Saturday February 14, 2015

The Earliest Record of Human Twins

This Siberian mother died giving birth to twins.  The small bones in the pelvic region belong to the children.

This Siberian mother died giving birth to twins. The small bones in the pelvic region belong to the children. (Vladimir Bazaliskii)

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A skeleton exhumed from a Neolithic hunter-gatherer cemetery in Siberia in 1997 was, at first, thought to be one of the oldest archaeologically documented examples of death during childbirth.

But when Dr. Angela Lieverse, a bio-archaeologist from the University of Saskatchewan, examined the 7,700-year-old remains, she found something else - the presence of an additional set of bones of two full-term babies.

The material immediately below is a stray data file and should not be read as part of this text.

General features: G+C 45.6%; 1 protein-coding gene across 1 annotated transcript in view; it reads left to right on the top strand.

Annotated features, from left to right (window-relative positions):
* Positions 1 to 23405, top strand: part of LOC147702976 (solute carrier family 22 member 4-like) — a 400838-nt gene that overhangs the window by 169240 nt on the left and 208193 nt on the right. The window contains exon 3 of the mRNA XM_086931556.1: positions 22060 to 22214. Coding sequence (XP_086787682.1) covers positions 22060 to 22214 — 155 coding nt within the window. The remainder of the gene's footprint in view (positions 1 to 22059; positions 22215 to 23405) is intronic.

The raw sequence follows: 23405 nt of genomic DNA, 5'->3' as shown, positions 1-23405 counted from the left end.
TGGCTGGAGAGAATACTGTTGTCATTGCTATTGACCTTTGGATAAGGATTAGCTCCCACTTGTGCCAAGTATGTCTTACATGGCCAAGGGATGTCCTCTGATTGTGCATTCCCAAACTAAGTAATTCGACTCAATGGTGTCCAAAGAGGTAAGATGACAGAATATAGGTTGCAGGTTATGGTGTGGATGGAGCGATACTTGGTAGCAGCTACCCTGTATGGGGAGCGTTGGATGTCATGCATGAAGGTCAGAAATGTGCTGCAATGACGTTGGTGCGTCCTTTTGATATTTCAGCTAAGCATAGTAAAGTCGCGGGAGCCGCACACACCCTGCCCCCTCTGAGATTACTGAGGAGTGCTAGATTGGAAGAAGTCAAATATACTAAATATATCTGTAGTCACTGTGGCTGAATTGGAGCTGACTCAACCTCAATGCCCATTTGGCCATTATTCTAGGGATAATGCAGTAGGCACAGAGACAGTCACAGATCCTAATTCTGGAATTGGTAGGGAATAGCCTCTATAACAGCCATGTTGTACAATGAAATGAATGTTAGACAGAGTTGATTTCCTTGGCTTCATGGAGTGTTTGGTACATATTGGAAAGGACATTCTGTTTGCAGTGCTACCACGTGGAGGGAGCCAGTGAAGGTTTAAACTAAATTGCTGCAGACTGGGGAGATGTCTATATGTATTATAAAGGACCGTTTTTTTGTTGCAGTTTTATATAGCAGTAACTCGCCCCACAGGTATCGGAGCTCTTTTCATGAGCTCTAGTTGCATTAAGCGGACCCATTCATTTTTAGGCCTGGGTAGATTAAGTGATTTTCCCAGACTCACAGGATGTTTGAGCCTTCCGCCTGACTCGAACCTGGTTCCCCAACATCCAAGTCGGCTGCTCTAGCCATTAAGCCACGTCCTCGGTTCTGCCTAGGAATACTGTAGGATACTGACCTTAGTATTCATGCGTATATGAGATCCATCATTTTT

The position of the bones suggest that one baby was breech and in the process of being born. The woman - possibly in her early 20's - died along with both babies during childbirth and likely unaware she was carrying twins. This find is the earliest confirmed set of human twins on record.

Related Links

Paper in Antiquity
University of Saskatchewan release
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CBC News story 
Dr. Lieverse previously on Quirks